As noted by Michael Edenfield in his answer to a related question, the bootstrap and predestination paradoxes are very closely related. It's not unusual for a work of time travel fiction to involve both simultaneously, and this one does.
The case for a Bootstrap Paradox
The bootstrap paradox is when an object or piece of information has no "source"; a perfect example is provided on the Wikipedia page:
An old woman gives a young man a watch; the young man then goes back in time and hands the watch to a young woman; she later grows into the older woman who hands the watch to him. The watch therefore has no point of origin1.
The watch never "begins" anywhere; there's no point in its timeline where it can be manufactured or assembled. And if it's never assembled, how can it exist? This is the core of the paradox.
In Predestination, Jane's genetic code is the subject of the Bootstrap Paradox. Looking at Jane's timeline, this becomes clear:
In humans (normal humans, anyway), our genetic material comes from our parents, which comes from their parents, and so on, all the way back to Y-chromosonal Adam and Mitochondrial Eve. This is not true with Jane: because she is her own father and mother, she is also her own grandmother and grandfather, and so on. Her DNA never makes it back to Adam and Eve.
Jane's genetic code is fundamentally the same as the watch in the example above; it just goes around and around it's own timeline, with no "start".
This is exactly a Bootstrap Paradox.
The case for a Predestination Paradox
The difference between a Bootstrap and Predestination paradox is sometimes hard to wrap your head around, but Michael Edenfield does a good job in the above-linked answer, so I'm just going to quote him:
[A]n event in the past creates a chain of events that leads to some second event in the future, but that second event is ultimately the cause of the first event.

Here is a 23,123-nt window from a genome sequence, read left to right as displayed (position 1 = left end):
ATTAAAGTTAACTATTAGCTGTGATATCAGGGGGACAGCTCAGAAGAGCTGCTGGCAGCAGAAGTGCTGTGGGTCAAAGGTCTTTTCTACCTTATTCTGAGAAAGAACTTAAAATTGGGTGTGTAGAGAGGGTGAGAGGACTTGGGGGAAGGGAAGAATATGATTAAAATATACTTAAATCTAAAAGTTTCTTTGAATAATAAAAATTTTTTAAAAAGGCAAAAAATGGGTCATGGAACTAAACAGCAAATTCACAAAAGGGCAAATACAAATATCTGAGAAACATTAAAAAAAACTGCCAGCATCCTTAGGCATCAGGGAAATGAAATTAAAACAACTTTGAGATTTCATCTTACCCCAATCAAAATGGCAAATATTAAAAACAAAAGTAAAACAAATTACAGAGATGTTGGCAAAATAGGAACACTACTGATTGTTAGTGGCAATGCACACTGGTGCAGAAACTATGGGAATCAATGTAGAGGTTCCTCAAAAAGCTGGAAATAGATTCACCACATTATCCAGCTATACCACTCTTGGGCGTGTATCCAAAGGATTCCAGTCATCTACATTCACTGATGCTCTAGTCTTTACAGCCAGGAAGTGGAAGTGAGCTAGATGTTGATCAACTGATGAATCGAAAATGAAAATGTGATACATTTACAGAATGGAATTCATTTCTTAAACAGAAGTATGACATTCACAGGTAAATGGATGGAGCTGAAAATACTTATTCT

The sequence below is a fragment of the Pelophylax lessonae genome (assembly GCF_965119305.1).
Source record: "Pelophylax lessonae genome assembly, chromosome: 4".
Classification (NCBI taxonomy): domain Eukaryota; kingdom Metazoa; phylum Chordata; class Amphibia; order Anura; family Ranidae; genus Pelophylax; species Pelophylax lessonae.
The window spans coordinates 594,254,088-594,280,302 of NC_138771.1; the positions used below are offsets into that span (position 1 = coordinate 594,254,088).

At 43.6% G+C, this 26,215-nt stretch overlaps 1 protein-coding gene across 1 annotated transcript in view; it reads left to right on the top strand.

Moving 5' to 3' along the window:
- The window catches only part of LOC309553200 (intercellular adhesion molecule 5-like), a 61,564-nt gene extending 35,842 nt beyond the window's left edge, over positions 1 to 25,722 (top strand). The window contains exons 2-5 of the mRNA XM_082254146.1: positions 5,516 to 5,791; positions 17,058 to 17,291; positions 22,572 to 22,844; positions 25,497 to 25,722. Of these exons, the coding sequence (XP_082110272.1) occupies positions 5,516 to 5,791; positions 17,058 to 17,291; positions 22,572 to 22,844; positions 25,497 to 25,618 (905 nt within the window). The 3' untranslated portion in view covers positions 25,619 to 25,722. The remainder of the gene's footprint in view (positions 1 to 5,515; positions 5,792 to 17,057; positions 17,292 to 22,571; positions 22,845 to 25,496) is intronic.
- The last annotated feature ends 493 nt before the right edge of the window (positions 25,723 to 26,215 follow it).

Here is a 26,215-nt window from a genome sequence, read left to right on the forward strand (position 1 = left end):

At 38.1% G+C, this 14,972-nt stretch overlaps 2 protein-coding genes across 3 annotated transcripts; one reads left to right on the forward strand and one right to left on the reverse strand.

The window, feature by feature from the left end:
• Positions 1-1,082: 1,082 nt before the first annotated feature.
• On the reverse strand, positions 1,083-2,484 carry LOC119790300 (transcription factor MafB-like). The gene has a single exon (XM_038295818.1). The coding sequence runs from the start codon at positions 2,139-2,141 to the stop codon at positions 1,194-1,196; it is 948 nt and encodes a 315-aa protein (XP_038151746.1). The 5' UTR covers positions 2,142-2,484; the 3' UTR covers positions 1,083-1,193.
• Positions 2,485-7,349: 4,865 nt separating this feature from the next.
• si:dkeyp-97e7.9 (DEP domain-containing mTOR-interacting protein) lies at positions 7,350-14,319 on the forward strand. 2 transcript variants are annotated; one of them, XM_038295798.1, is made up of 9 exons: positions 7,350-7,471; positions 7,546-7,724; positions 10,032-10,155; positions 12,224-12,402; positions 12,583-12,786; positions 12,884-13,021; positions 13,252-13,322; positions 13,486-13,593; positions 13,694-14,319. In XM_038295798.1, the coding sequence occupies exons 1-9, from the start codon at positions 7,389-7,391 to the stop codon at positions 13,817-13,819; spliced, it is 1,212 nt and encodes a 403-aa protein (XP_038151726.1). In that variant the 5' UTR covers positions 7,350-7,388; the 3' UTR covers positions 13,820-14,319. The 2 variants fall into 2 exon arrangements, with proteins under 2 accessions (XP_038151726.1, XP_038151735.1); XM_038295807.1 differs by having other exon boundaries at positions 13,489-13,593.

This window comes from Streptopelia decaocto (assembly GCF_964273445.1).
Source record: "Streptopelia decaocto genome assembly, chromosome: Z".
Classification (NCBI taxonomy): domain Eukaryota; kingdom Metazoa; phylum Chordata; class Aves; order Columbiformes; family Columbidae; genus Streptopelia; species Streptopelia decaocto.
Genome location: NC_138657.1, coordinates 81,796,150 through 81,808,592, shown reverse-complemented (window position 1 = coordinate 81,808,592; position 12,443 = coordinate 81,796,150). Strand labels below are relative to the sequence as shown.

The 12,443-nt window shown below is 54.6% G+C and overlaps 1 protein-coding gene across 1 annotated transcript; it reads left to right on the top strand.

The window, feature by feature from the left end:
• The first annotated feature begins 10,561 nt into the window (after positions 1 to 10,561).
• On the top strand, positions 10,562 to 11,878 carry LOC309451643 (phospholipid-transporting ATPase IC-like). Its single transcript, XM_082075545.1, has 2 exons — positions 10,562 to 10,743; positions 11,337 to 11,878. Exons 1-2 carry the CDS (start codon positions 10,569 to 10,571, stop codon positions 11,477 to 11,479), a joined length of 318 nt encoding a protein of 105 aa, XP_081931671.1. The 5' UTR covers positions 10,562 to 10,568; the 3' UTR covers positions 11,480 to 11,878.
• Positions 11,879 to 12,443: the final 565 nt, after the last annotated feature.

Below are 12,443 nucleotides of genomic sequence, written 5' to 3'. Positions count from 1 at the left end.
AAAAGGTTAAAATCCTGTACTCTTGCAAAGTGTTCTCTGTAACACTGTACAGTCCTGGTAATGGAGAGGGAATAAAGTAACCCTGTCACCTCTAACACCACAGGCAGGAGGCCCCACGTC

How this works is hard to explain in words, so I created a diagram. The diagram shows only a few of the events of the film, but it summarizes the closed loop I wanted to illustrate:
As you can see from the above (spoiler-hidden) diagram, the events of Jane's life form an inevitably closed loop: her existence is dependent on choices she makes after she is born, and because of the unique circumstances of her birth2, she inevitably ends up making those choices. Paradox.
It's technically possible to get around this problem by introducing multiple timelines, but this is not the case in Predestination.
The Temporal Agent renders the Predestination paradox absolute, because he remembers all of the events he's causing - the loop I described above must have happened, because otherwise the existence of the Temporal Agent (and his memories) is impossible.
1 I'm ignoring the complication that the watch would get progressively older and older each time it passed through the loop, until it eventually broke. This issue is sidestepped when you're dealing with information, but tangible objects make better examples
2 I left those out of the diagram for brevity. The full interconnectedness of Jane's timeline is way too complicated to summarize